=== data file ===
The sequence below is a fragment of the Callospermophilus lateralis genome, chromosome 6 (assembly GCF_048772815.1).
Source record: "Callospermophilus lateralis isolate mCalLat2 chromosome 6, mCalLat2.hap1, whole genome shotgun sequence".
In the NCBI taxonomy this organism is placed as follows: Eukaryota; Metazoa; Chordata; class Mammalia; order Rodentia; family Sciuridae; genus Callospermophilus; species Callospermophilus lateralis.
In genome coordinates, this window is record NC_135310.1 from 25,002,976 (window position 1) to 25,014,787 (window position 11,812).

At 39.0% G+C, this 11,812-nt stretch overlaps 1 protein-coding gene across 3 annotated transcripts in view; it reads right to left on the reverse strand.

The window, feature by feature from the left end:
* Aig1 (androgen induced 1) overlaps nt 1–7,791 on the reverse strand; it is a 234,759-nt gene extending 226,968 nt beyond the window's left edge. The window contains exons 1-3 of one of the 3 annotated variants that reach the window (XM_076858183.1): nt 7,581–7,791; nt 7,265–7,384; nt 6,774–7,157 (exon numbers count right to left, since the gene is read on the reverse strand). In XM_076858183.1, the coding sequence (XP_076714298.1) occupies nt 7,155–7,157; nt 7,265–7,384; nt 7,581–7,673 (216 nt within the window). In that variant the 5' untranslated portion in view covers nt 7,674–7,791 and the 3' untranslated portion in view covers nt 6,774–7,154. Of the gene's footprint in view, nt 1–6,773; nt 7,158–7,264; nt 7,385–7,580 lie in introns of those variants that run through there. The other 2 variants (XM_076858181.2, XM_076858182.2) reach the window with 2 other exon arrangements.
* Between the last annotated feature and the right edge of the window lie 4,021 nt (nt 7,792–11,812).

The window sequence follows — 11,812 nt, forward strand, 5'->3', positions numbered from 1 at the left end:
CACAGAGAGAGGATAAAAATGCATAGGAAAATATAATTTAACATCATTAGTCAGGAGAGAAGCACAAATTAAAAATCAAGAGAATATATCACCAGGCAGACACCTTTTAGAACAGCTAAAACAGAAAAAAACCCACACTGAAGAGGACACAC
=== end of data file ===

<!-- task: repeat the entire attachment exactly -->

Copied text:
The sequence below is a fragment of the Callospermophilus lateralis genome, chromosome 6 (assembly GCF_048772815.1).
Source record: "Callospermophilus lateralis isolate mCalLat2 chromosome 6, mCalLat2.hap1, whole genome shotgun sequence".
In the NCBI taxonomy this organism is placed as follows: Eukaryota; Metazoa; Chordata; class Mammalia; order Rodentia; family Sciuridae; genus Callospermophilus; species Callospermophilus lateralis.
In genome coordinates, this window is record NC_135310.1 from 25,002,976 (window position 1) to 25,014,787 (window position 11,812).

At 39.0% G+C, this 11,812-nt stretch overlaps 1 protein-coding gene across 3 annotated transcripts in view; it reads right to left on the reverse strand.

The window, feature by feature from the left end:
* Aig1 (androgen induced 1) overlaps nt 1–7,791 on the reverse strand; it is a 234,759-nt gene extending 226,968 nt beyond the window's left edge. The window contains exons 1-3 of one of the 3 annotated variants that reach the window (XM_076858183.1): nt 7,581–7,791; nt 7,265–7,384; nt 6,774–7,157 (exon numbers count right to left, since the gene is read on the reverse strand). In XM_076858183.1, the coding sequence (XP_076714298.1) occupies nt 7,155–7,157; nt 7,265–7,384; nt 7,581–7,673 (216 nt within the window). In that variant the 5' untranslated portion in view covers nt 7,674–7,791 and the 3' untranslated portion in view covers nt 6,774–7,154. Of the gene's footprint in view, nt 1–6,773; nt 7,158–7,264; nt 7,385–7,580 lie in introns of those variants that run through there. The other 2 variants (XM_076858181.2, XM_076858182.2) reach the window with 2 other exon arrangements.
* Between the last annotated feature and the right edge of the window lie 4,021 nt (nt 7,792–11,812).

The window sequence follows — 11,812 nt, forward strand, 5'->3', positions numbered from 1 at the left end:
CACAGAGAGAGGATAAAAATGCATAGGAAAATATAATTTAACATCATTAGTCAGGAGAGAAGCACAAATTAAAAATCAAGAGAATATATCACCAGGCAGACACCTTTTAGAACAGCTAAAACAGAAAAAAACCCACACTGAAGAGGACACAC